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Review: Room 237 (directed by Rodney Ascher)

Feb. 15, 2013by: Jake Dee

PLOT: Five avid fans, from various walks of life, lend their interpretations of the potential hidden meanings and coded messages found in Stanley Kubrick's 1980 horror masterpiece THE SHINING.

REVIEW: Like most of his work, when released in 1980, Stanley Kubrick's THE SHINING was not well received (see the Razzie awards that year). In fact, one of the most vocal denouncers of the film was Stephen King, whose bestselling novel of course served as source material for the screenplay Kubrick co-adapted. But also like the rest of Kubrick's oeuvre, time has fortified THE SHINING to an elevated status in the all time horror pantheon. Even King, who furiously huffed and puffed about the infidelity of the novel at the time the movie was released, has come around to recognize THE SHINING as a great movie. ROOM 237, Rodney Ascher's 5-part interview documentary, attempts to shed light on why the mystery of THE SHINING has captivated audiences for more than 30 years. With theories that range from the laughably absurd to the terrifyingly credible, it's the middle ground found in the film between those two poles that proves most fascinating.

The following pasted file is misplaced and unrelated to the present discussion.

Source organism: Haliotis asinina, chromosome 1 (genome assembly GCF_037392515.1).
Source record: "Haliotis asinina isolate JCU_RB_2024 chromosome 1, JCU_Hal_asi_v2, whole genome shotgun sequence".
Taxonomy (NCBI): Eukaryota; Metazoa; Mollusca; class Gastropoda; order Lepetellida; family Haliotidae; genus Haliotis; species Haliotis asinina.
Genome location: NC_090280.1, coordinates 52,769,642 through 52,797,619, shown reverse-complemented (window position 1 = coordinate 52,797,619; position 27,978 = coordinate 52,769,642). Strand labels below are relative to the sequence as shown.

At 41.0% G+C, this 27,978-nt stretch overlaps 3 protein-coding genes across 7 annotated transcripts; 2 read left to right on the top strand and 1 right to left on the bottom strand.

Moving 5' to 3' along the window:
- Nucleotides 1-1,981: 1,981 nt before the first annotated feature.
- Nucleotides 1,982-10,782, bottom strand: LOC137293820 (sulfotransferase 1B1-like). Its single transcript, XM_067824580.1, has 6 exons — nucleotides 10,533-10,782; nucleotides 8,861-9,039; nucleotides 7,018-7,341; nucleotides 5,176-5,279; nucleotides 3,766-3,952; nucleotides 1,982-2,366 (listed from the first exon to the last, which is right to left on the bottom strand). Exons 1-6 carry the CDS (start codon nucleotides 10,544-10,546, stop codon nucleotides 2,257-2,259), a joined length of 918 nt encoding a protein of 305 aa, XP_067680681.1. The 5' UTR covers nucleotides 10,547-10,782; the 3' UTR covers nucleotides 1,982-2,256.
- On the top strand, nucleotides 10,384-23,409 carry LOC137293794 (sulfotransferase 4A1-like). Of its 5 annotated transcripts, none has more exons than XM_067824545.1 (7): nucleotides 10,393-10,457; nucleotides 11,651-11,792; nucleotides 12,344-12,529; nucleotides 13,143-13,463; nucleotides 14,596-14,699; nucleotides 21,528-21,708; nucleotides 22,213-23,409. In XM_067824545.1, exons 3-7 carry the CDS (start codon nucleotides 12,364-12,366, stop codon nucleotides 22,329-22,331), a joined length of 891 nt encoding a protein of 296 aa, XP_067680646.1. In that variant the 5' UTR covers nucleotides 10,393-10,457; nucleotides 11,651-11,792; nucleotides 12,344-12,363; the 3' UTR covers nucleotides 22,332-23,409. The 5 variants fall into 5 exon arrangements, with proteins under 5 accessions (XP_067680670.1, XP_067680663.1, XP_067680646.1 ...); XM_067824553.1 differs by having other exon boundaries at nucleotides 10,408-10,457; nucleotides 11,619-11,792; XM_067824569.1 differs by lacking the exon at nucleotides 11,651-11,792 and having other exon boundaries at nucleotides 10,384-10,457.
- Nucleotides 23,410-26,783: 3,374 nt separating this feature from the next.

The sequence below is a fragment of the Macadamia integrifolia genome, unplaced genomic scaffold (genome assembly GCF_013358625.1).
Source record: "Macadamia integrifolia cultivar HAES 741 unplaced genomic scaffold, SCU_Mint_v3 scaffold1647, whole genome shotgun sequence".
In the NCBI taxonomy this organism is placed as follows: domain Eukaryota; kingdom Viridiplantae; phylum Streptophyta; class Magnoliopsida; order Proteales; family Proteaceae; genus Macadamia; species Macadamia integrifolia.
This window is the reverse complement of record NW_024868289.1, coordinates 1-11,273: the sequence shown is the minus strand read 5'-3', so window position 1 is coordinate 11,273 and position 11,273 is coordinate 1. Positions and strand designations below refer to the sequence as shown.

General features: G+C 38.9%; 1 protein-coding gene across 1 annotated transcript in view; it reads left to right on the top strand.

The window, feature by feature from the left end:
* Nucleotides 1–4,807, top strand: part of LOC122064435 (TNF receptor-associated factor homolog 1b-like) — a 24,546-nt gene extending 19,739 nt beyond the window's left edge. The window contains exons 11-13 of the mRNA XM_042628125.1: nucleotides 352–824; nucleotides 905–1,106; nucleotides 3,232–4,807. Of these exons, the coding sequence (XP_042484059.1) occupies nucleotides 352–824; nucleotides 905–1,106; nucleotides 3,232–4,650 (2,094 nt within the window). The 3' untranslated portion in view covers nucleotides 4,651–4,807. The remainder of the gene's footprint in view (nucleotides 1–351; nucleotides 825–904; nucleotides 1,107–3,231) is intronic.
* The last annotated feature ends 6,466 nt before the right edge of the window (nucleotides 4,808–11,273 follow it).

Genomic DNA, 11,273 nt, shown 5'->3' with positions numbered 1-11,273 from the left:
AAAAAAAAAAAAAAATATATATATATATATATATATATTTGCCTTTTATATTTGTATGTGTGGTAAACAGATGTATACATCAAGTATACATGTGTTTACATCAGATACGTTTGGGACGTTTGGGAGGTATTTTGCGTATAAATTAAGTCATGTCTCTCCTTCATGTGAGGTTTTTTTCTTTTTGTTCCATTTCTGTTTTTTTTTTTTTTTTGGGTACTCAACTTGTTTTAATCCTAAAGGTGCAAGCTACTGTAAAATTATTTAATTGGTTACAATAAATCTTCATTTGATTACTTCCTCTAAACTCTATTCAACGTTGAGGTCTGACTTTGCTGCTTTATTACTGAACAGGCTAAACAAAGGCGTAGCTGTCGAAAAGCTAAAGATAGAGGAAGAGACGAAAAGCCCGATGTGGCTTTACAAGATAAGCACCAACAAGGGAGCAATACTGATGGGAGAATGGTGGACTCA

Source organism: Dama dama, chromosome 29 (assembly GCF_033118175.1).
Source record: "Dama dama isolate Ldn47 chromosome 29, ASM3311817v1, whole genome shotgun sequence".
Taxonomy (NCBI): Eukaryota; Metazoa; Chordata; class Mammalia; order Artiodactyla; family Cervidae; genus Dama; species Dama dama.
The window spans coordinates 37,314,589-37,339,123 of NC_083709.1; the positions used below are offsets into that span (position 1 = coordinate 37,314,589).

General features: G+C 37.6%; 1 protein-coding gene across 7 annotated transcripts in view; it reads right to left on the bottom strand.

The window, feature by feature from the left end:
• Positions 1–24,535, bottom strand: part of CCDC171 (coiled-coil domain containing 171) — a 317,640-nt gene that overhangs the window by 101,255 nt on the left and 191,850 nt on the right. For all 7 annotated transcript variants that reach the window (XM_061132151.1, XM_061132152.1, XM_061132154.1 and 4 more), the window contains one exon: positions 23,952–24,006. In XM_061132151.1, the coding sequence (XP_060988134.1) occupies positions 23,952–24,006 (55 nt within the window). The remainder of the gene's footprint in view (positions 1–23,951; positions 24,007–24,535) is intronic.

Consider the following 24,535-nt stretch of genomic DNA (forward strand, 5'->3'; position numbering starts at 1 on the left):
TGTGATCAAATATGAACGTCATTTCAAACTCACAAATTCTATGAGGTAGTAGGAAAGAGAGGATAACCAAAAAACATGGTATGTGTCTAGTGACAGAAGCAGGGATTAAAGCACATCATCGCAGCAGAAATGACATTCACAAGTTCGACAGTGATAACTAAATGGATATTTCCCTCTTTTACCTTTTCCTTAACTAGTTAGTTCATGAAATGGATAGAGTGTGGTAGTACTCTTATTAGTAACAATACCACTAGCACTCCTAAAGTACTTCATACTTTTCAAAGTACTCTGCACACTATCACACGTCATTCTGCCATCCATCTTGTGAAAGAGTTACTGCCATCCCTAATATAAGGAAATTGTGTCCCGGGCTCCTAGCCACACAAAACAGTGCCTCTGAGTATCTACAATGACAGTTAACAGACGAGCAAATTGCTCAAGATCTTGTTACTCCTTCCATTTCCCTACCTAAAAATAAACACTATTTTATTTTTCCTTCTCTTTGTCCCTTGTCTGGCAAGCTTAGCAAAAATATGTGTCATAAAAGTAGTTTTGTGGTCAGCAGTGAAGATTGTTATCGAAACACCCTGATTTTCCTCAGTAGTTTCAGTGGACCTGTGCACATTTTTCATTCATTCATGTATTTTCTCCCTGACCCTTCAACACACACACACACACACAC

In a strange choice for a documentary, we never actually see the interviewed subjects. Instead, we hear the intercut voices of five fastidious SHINING fanatics - Bill Blakemore (journalist), Geoffrey Cocks (professor), Juli Kearns (author), John Fell Ryan (musician) and Jay Weidner (conspiracy theorist) - whose lofty and varied interpretations of the film play over various film footage...mostly from Kubrick movies, not limited to only THE SHINING. Conspiratorial connections to everything from the Holocaust, Native American genocide, the Apollo Moon Landings...to more general subliminal codes regarding sexual abuse are drawn, some more convincing than others. No theory is definitive, or even proven with slam-dunk evidence, so the film really raises more questions than answers. The problem is, only a few of the subjects seem to have legit backgrounds in accredited film scholarship. And there's not a single person related to Kubrick or the making of THE SHINING in the film that can corroborate or debunk any of these theories. John Fell Ryan for example, a radio DJ, rambles on and on about rather inane details in THE SHINING, often fraught with a nervous laughter-fit that quickly detracts from the more serious readings of the film.